Summary: Being Jewish is a blessing, but we’ve all failed God and need a Savior. God wants us to know Him, He is completely fair, He can be trusted, and He is a holy God who requires holiness of us and is faithful to provide it.
God’s Faithfulness Wins!
Intro: Well, it seems like we’ve taken a long break from our study in Romans. We took a month to go through the One-Month-to-Live series, then had Palm Sunday, Easter, heard from the Lead Pastor of the OMN, and celebrated Mother’s Day. Now, back to business.
-To review, Paul was writing to a church that was made up of Jews and Gentiles. Both groups loved the Lord and had put their faith in Jesus and His sacrifice on the cross for their forgiveness. However, there was some friction between them, as was common throughout the Roman world in the mid first century AD. The church had been started by Jews most likely after the Day of Pentecost when Jews from all around had gathered in Jerusalem for the Feast of Pentecost. They heard Peter stand up and tell them the good news about Jesus – that His death and resurrection had provided for their forgiveness. So they responded to the good news and became followers of Jesus. They took the message back to Rome and started meeting in homes, much like the Jerusalem believers. They continued to go to their Jewish synagogues to hear and discuss the Scriptures, but faced opposition from other Jews who did not believe.
-Well, the Emperor Claudius got tired of the Jewish rebellions and uprisings and kicked all the Jews out of Rome. Less than 20 years after it was founded, this Jewish church suddenly became 100% Gentile. For 5 years the church was led, influenced, and attended by Gentiles who had come to believe in Jesus. When the Jews were allowed to return to Rome, the church faced some serious issues. Some of the Jews began to look down on the Gentiles. After all, God had given His law to Jews and Jesus was a Jew. Therefore, they assumed that the Jewish way of life should be the model lifestyle for all believers. The Gentiles had a past filled with all kinds of sin and paganism, and, from the perspective of many Jews, had no real say in how to best guide the church.
-So Paul’s message to the Romans includes an emphasis on the power of the good news about Jesus. He said in 1:17, “I am not ashamed of the good news for it is the power of God that leads to salvation for everyone who believes – Jew and Gentile alike!” Paul continues in ch.1 with God’s judgment on all sin and perversion. He points out that God was in plain sight, but people quit thanking Him and refused to acknowledge Him as God, so He let them have their own way and they began a downward spiral to an ugly life of moral degeneracy. Paul then builds the case that we are all guilty before God – Jews and Gentiles. Therefore, we all need a Savior. He says that a true Jew is one who honors God by his faith and obedience.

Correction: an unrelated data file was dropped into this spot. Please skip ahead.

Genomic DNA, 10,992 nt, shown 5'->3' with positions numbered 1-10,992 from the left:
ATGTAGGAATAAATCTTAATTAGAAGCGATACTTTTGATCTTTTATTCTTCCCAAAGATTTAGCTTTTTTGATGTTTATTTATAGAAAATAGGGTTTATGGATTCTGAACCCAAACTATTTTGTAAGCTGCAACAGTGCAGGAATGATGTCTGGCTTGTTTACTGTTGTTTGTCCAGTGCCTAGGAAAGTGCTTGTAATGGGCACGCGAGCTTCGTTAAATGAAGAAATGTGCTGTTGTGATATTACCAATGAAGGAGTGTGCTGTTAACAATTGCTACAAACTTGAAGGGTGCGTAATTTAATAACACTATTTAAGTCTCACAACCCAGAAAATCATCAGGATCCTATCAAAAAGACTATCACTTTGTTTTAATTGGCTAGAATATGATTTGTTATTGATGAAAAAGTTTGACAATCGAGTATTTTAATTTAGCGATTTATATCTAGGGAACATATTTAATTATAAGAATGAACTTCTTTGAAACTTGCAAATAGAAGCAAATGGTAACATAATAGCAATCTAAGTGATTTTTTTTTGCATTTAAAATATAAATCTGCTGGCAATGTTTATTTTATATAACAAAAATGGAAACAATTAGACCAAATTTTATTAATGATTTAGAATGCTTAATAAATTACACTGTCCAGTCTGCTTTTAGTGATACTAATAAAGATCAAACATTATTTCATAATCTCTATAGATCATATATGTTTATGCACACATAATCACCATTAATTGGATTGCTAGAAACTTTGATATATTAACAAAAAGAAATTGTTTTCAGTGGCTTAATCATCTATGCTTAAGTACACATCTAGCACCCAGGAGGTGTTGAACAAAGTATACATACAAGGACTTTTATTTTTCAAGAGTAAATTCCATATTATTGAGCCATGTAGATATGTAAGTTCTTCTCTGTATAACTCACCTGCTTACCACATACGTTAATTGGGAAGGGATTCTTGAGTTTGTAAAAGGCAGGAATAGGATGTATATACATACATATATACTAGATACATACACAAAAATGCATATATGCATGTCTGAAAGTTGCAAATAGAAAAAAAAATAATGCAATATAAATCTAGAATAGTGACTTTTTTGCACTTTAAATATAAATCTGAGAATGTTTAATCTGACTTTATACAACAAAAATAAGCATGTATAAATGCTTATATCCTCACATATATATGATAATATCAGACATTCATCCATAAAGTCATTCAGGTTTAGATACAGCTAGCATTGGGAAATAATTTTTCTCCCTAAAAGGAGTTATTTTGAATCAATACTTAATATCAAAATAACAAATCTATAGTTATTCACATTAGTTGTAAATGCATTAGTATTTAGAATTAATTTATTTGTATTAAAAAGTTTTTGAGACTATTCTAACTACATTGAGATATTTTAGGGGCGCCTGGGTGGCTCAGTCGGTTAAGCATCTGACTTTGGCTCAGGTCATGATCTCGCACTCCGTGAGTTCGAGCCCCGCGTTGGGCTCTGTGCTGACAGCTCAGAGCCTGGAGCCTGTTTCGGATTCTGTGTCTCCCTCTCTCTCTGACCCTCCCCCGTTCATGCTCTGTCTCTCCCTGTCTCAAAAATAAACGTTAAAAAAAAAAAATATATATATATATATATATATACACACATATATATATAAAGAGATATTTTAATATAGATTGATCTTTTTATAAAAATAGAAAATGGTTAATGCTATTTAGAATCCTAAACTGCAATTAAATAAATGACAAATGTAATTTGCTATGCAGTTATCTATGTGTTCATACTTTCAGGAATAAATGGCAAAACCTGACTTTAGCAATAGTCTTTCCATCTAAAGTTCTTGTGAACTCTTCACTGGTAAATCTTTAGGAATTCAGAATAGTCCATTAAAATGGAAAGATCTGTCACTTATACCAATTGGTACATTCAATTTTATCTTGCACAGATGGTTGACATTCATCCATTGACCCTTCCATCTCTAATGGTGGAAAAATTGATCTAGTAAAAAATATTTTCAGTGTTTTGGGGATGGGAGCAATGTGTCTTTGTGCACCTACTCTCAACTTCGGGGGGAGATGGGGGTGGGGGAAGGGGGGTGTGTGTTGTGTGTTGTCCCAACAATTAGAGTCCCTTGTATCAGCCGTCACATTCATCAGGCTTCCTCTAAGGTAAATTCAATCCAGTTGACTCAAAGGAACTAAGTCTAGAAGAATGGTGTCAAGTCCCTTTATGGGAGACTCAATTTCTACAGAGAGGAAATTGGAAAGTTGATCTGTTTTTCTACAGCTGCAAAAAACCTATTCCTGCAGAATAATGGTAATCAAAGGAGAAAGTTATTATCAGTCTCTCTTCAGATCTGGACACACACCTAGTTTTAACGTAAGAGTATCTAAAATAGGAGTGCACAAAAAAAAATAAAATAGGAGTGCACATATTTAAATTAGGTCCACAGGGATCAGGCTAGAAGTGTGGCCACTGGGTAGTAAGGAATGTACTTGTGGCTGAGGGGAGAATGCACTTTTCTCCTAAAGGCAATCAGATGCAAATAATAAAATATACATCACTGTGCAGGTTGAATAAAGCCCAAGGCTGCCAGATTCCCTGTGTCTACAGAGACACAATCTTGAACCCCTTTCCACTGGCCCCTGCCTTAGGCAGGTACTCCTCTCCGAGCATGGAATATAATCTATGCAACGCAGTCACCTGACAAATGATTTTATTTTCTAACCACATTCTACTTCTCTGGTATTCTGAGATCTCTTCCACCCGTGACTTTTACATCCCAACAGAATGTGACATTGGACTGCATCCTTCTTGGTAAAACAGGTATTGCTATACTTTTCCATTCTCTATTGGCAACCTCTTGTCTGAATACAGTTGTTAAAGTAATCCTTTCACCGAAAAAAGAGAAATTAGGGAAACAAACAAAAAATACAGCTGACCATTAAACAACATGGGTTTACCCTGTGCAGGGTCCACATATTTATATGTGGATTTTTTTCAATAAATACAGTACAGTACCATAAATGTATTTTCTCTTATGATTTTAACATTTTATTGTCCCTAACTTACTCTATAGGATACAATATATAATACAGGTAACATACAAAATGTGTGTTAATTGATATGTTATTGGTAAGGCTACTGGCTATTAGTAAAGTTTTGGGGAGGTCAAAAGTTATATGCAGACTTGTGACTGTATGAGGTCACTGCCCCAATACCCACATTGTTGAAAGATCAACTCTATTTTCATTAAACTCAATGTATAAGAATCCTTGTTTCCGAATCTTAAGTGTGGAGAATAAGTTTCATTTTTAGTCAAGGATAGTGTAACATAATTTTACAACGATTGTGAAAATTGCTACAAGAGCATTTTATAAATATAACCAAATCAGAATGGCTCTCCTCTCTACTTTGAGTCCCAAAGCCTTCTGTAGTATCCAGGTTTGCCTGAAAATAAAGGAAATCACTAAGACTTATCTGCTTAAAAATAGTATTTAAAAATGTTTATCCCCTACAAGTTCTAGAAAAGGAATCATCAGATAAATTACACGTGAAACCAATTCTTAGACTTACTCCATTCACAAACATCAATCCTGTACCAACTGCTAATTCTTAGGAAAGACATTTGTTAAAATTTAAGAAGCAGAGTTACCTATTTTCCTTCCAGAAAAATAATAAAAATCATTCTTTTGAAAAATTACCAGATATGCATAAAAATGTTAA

-That brings us up to chapter 3, in which Paul indicates that being Jewish is a blessing, but reminds them that we’ve all failed God and need a Savior. Let’s look at Rom. 3:1-8.
Romans 3:1-8 What advantage, then, is there in being a Jew, or what value is there in circumcision? 2 Much in every way! First of all, they have been entrusted with the very words of God. 3 What if some did not have faith? Will their lack of faith nullify God's faithfulness? 4 Not at all! Let God be true, and every man a liar. As it is written: "So that you may be proved right when you speak and prevail when you judge."
5 But if our unrighteousness brings out God's righteousness more clearly, what shall we say? That God is unjust in bringing his wrath on us? (I am using a human argument.) 6 Certainly not! If that were so, how could God judge the world? 7 Someone might argue, "If my falsehood enhances God's truthfulness and so increases his glory, why am I still condemned as a sinner?" 8 Why not say-- as we are being slanderously reported as saying and as some claim that we say-- "Let us do evil that good may result"? Their condemnation is deserved.
-It is a challenge to piece all of this together today, but I’d like to communicate 5 observations that come from these verses. First of all…
I. God wants us to know Him (1-2)
-That is why He has shown Himself to Mankind through the Jews. He entrusted the revelation of Himself to the Jewish people. From Moses to David to the Prophets, we have a written record of who God is and the words He spoke to His people. He gave them words to live by and a moral code to teach them right from wrong.